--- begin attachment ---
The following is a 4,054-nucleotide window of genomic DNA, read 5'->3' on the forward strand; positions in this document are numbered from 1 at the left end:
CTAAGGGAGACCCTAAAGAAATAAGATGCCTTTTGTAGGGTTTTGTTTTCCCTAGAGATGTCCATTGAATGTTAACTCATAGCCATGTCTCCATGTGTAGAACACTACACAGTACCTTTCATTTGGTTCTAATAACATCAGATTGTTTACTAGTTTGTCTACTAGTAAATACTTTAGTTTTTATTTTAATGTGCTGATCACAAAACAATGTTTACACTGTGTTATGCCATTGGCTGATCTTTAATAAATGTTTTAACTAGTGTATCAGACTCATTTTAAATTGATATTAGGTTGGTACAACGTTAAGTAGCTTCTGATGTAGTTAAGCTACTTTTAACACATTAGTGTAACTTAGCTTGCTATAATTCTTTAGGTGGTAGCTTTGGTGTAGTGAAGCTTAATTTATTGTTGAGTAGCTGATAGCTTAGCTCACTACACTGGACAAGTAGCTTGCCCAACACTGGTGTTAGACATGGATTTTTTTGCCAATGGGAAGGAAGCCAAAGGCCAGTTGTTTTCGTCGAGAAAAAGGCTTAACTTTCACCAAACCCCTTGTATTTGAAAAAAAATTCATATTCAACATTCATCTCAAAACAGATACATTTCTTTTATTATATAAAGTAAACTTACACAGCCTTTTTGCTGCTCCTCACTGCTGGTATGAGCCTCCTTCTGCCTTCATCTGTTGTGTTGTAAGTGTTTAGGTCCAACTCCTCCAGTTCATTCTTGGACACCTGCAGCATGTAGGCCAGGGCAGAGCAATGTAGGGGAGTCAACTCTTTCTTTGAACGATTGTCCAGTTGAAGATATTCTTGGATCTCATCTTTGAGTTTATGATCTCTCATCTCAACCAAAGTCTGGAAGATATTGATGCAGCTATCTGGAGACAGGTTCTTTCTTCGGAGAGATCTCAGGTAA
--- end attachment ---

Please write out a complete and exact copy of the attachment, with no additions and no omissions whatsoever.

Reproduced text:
The following is a 4,054-nucleotide window of genomic DNA, read 5'->3' on the forward strand; positions in this document are numbered from 1 at the left end:
CTAAGGGAGACCCTAAAGAAATAAGATGCCTTTTGTAGGGTTTTGTTTTCCCTAGAGATGTCCATTGAATGTTAACTCATAGCCATGTCTCCATGTGTAGAACACTACACAGTACCTTTCATTTGGTTCTAATAACATCAGATTGTTTACTAGTTTGTCTACTAGTAAATACTTTAGTTTTTATTTTAATGTGCTGATCACAAAACAATGTTTACACTGTGTTATGCCATTGGCTGATCTTTAATAAATGTTTTAACTAGTGTATCAGACTCATTTTAAATTGATATTAGGTTGGTACAACGTTAAGTAGCTTCTGATGTAGTTAAGCTACTTTTAACACATTAGTGTAACTTAGCTTGCTATAATTCTTTAGGTGGTAGCTTTGGTGTAGTGAAGCTTAATTTATTGTTGAGTAGCTGATAGCTTAGCTCACTACACTGGACAAGTAGCTTGCCCAACACTGGTGTTAGACATGGATTTTTTTGCCAATGGGAAGGAAGCCAAAGGCCAGTTGTTTTCGTCGAGAAAAAGGCTTAACTTTCACCAAACCCCTTGTATTTGAAAAAAAATTCATATTCAACATTCATCTCAAAACAGATACATTTCTTTTATTATATAAAGTAAACTTACACAGCCTTTTTGCTGCTCCTCACTGCTGGTATGAGCCTCCTTCTGCCTTCATCTGTTGTGTTGTAAGTGTTTAGGTCCAACTCCTCCAGTTCATTCTTGGACACCTGCAGCATGTAGGCCAGGGCAGAGCAATGTAGGGGAGTCAACTCTTTCTTTGAACGATTGTCCAGTTGAAGATATTCTTGGATCTCATCTTTGAGTTTATGATCTCTCATCTCAACCAAAGTCTGGAAGATATTGATGCAGCTATCTGGAGACAGGTTCTTTCTTCGGAGAGATCTCAGGTAA